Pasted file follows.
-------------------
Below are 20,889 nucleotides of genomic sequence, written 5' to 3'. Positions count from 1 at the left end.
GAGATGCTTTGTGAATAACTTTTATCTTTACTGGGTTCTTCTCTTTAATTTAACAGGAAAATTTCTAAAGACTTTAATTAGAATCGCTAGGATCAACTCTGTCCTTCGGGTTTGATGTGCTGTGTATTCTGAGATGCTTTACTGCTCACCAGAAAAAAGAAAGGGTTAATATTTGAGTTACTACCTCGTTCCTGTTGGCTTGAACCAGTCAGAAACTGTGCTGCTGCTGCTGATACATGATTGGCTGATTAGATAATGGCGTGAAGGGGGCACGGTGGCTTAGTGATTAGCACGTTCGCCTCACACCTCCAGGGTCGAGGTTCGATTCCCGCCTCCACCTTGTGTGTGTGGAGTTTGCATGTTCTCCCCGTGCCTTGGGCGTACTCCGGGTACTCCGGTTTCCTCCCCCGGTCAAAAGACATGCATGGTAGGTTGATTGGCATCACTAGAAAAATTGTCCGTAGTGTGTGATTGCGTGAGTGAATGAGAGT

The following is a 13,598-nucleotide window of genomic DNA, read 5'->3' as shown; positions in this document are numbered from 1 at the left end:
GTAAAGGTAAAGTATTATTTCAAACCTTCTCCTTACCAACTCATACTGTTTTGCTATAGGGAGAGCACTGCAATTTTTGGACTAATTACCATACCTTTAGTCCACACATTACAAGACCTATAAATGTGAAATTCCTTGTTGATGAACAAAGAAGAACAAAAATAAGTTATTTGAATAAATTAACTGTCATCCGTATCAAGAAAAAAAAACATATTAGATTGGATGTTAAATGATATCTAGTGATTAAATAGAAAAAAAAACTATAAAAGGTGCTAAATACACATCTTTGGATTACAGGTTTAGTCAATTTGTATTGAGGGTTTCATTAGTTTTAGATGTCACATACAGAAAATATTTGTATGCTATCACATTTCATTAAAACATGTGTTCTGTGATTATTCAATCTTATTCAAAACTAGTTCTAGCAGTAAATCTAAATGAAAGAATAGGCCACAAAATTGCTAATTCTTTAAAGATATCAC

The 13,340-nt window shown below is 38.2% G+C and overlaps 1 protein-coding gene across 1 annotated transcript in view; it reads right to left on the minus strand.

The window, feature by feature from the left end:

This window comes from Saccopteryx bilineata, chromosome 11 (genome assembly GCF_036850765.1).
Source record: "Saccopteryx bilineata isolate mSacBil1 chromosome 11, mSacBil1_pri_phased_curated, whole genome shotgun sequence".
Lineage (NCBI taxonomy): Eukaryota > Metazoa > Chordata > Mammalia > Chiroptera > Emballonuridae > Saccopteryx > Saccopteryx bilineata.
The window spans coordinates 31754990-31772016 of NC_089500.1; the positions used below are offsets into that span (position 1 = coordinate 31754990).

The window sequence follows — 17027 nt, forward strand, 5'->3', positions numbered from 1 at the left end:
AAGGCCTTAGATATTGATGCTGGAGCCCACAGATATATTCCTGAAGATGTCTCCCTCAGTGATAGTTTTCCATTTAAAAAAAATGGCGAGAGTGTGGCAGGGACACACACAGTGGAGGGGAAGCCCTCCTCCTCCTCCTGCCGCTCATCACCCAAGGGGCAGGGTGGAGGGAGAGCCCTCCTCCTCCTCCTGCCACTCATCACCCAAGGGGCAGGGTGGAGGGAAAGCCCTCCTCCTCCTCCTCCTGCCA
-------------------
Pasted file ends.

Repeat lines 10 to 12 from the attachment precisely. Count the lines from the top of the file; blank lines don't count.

The window spans coordinates 31754990-31772016 of NC_089500.1; the positions used below are offsets into that span (position 1 = coordinate 31754990).

The window sequence follows — 17027 nt, forward strand, 5'->3', positions numbered from 1 at the left end:
AAGGCCTTAGATATTGATGCTGGAGCCCACAGATATATTCCTGAAGATGTCTCCCTCAGTGATAGTTTTCCATTTAAAAAAAATGGCGAGAGTGTGGCAGGGACACACACAGTGGAGGGGAAGCCCTCCTCCTCCTCCTGCCGCTCATCACCCAAGGGGCAGGGTGGAGGGAGAGCCCTCCTCCTCCTCCTGCCACTCATCACCCAAGGGGCAGGGTGGAGGGAAAGCCCTCCTCCTCCTCCTCCTGCCA